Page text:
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Teaching Profession Opinion

Creating Successful Blended-Learning Classrooms

By William J. Tolley — October 08, 2014 6 min read
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We all know the feeling of having our class finally approach cruising altitude—only to hear that our peers, administrators, and the Internet at large have just discovered the next best way of ensuring student success.

For some educators, blended learning—that is, learning that combines face-to-face instruction with online work—is turbulence in their flight path. Peter West recently addressed the challenges that experienced educators face when considering a blended model. When teachers embrace blended-learning environments, they have to relinquish authority over content and time—the comfort of cruise control—in exchange for an asynchronous, individualized, and messy process.

But I’ve found that the sacrifices are worth the benefits. If teachers want to remain relevant, there’s really no alternative in a world where modern learning can easily outpace traditional teaching.

What is Blended Learning?

Blended learning means many things to many people. he education technology company Knewton suggests that a blended-learning environment has six different models: face-to-face driver, rotation, flex, online lab, self-blend, and online driver. It also states that “blended learning refers to any time a student learns, at least in part, at a brick and mortar facility and through online delivery with student control over time, place, path or pace.”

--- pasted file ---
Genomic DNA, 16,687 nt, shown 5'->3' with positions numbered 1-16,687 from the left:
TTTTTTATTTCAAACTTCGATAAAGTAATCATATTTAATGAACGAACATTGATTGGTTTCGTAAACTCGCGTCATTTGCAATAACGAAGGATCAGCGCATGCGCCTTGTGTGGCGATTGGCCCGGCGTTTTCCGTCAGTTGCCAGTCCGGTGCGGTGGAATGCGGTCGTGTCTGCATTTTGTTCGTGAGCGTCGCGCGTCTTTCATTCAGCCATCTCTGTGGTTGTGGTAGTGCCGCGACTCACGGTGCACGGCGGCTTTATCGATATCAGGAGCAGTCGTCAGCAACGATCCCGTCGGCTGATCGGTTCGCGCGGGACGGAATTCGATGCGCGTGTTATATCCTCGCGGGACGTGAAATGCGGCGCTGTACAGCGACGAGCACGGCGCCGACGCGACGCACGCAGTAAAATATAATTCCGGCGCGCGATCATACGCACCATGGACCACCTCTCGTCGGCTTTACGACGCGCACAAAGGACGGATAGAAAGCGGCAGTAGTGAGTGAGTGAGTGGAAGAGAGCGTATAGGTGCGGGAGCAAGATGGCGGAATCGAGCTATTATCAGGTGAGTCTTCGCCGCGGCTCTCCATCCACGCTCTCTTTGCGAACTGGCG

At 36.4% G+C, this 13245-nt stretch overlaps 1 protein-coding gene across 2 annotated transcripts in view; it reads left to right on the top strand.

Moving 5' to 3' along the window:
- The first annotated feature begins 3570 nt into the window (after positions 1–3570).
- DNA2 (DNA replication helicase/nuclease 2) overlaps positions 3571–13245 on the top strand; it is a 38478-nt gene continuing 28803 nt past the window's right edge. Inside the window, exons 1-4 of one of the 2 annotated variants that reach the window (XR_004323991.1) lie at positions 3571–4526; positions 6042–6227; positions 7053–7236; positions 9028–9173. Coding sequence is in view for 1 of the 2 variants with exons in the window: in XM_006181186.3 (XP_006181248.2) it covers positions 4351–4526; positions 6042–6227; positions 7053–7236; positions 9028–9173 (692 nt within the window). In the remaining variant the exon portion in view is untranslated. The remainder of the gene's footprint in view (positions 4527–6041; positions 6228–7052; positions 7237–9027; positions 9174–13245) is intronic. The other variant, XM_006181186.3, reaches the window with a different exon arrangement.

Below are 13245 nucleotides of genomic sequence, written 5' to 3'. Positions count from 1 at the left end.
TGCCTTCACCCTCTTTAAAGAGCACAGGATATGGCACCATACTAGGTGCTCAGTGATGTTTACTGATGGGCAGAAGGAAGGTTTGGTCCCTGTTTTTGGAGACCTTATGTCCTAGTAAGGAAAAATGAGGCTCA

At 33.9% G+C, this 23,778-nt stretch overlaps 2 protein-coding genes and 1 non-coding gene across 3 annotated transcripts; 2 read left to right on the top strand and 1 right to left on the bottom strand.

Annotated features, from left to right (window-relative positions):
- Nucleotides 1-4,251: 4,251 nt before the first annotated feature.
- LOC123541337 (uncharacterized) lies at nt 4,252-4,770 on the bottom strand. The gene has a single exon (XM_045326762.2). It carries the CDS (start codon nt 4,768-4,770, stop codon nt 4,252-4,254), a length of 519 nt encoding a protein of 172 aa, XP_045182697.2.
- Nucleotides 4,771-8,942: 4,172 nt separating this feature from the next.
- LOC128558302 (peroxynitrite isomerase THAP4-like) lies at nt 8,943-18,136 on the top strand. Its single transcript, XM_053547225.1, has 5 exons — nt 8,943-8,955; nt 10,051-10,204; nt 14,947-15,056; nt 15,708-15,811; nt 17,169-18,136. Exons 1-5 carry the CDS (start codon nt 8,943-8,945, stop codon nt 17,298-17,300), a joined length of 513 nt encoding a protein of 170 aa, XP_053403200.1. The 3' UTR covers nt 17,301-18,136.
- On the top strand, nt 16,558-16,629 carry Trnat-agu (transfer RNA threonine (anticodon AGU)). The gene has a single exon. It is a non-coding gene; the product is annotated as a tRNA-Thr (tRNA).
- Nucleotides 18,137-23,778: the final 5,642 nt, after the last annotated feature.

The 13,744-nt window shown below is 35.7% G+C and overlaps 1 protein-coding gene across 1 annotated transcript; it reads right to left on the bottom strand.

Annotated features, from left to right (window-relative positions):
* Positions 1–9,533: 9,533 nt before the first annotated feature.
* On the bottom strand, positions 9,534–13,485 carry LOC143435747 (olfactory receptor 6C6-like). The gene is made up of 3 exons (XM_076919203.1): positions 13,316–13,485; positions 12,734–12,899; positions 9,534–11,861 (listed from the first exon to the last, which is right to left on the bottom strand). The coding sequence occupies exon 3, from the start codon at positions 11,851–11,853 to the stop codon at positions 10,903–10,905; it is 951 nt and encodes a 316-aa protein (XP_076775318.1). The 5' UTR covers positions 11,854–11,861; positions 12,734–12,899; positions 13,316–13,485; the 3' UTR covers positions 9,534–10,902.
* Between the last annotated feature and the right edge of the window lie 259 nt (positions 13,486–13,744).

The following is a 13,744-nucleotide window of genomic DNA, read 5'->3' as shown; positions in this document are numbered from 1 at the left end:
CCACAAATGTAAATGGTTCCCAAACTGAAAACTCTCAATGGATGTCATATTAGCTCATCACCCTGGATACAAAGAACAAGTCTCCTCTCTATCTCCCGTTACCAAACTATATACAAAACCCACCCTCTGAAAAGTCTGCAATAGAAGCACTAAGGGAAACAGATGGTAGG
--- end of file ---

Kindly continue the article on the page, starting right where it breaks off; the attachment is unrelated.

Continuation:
The six models are just clay to work with, not pre-set molds. A blended-learning model should never be left out to harden—it’s important to keep the clay malleable and ready to respond to environment, innovation, and student need. I originally developed my blended-learning style through an interest in flipped learning. Having viewed the video work of Jon Bergmann and Aaron Sams, I became intrigued by their method and slowly started adapting my classroom to function like theirs (though I never did find time to create my own videos).

If you want to explore blended learning but avoid the whiplash and frenzy that often accompany new learning trends, break your blended-learning model into three essential components: online delivery, student control, and the “brick and mortar” experience. Then choose elements that you are comfortable with and curious about—and start tinkering. Here are some suggestions for getting started.

Tech-Inclined? Start With Online Delivery